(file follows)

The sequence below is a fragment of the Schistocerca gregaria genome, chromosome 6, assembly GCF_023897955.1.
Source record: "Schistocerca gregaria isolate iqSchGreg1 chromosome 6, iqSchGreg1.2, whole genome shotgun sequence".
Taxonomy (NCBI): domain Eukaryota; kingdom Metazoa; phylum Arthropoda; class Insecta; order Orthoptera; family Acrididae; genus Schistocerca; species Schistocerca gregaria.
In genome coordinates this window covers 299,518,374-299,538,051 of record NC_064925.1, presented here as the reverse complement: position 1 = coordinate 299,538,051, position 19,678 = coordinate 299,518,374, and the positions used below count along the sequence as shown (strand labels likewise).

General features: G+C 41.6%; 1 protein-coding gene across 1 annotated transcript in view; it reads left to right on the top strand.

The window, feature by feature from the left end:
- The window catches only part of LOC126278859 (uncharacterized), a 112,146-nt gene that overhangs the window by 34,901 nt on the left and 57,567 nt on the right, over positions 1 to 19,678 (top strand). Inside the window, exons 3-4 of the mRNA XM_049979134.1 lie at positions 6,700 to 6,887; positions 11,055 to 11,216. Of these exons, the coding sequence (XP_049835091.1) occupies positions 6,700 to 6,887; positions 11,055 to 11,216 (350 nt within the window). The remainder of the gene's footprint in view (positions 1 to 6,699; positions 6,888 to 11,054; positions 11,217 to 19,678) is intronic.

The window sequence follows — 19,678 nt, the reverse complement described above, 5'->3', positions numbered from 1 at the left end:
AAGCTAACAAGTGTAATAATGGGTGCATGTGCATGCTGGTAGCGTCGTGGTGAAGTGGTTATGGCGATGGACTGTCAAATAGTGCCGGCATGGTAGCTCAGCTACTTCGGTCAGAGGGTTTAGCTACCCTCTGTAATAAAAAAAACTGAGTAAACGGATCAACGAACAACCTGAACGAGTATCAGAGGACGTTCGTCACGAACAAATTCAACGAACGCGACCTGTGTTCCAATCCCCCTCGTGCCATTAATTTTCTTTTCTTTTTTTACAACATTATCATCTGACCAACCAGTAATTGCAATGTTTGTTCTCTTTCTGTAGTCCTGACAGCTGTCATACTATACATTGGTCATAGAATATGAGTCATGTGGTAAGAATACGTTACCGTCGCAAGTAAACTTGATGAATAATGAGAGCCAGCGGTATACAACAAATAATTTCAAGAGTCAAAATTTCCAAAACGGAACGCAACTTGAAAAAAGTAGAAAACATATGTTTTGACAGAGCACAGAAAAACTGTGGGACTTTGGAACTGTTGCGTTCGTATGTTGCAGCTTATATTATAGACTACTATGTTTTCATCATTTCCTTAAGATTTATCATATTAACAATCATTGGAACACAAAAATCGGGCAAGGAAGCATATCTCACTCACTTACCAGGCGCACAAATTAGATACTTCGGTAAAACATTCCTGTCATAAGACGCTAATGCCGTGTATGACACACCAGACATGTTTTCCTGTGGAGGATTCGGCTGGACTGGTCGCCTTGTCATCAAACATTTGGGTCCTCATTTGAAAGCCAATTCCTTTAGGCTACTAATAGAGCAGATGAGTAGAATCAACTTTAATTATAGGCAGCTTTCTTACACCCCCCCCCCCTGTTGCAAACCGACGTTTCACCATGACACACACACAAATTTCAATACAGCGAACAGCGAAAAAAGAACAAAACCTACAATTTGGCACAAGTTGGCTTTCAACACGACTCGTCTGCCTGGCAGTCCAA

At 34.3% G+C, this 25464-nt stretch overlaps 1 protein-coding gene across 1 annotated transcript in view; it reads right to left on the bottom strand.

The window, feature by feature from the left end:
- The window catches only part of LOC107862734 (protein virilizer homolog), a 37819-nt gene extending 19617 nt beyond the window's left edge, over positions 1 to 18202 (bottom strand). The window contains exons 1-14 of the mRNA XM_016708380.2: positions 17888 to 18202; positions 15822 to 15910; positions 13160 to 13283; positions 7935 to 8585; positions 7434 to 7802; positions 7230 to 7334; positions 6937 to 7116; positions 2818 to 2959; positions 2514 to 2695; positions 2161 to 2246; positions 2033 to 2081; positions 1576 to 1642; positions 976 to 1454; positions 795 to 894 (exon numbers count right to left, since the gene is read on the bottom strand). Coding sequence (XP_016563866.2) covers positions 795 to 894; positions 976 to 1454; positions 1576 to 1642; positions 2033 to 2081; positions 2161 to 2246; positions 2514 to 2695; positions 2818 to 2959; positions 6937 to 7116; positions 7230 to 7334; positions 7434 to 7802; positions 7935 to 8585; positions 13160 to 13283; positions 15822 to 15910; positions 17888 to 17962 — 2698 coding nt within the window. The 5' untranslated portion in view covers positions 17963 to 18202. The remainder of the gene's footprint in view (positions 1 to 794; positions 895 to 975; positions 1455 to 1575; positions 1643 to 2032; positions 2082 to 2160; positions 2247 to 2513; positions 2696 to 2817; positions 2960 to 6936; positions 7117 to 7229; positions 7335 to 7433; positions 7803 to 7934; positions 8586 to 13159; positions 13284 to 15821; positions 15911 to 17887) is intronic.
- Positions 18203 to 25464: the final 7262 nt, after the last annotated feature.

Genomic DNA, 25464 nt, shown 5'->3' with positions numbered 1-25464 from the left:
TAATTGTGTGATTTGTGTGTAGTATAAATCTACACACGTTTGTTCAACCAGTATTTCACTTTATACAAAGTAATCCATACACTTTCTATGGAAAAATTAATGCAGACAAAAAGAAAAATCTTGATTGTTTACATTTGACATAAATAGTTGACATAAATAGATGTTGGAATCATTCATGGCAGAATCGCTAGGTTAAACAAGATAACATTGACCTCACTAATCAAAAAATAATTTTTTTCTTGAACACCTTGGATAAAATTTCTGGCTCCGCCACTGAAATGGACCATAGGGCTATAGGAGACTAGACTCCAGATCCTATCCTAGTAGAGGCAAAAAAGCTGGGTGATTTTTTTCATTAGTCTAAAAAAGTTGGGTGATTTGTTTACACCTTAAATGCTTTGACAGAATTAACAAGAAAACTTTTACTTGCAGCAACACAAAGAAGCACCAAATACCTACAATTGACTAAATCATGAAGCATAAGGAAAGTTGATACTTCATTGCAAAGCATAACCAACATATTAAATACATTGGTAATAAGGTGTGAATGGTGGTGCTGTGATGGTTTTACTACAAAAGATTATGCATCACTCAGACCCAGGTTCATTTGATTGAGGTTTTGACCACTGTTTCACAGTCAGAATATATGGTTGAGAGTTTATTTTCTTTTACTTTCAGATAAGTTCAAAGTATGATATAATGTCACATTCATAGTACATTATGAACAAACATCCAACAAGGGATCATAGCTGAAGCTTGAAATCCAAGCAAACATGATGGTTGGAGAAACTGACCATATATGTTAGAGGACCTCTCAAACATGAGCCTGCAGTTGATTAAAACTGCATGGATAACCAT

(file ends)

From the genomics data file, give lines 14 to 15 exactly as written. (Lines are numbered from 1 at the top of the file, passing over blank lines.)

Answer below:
Genomic DNA, 25464 nt, shown 5'->3' with positions numbered 1-25464 from the left:
TAATTGTGTGATTTGTGTGTAGTATAAATCTACACACGTTTGTTCAACCAGTATTTCACTTTATACAAAGTAATCCATACACTTTCTATGGAAAAATTAATGCAGACAAAAAGAAAAATCTTGATTGTTTACATTTGACATAAATAGTTGACATAAATAGATGTTGGAATCATTCATGGCAGAATCGCTAGGTTAAACAAGATAACATTGACCTCACTAATCAAAAAATAATTTTTTTCTTGAACACCTTGGATAAAATTTCTGGCTCCGCCACTGAAATGGACCATAGGGCTATAGGAGACTAGACTCCAGATCCTATCCTAGTAGAGGCAAAAAAGCTGGGTGATTTTTTTCATTAGTCTAAAAAAGTTGGGTGATTTGTTTACACCTTAAATGCTTTGACAGAATTAACAAGAAAACTTTTACTTGCAGCAACACAAAGAAGCACCAAATACCTACAATTGACTAAATCATGAAGCATAAGGAAAGTTGATACTTCATTGCAAAGCATAACCAACATATTAAATACATTGGTAATAAGGTGTGAATGGTGGTGCTGTGATGGTTTTACTACAAAAGATTATGCATCACTCAGACCCAGGTTCATTTGATTGAGGTTTTGACCACTGTTTCACAGTCAGAATATATGGTTGAGAGTTTATTTTCTTTTACTTTCAGATAAGTTCAAAGTATGATATAATGTCACATTCATAGTACATTATGAACAAACATCCAACAAGGGATCATAGCTGAAGCTTGAAATCCAAGCAAACATGATGGTTGGAGAAACTGACCATATATGTTAGAGGACCTCTCAAACATGAGCCTGCAGTTGATTAAAACTGCATGGATAACCAT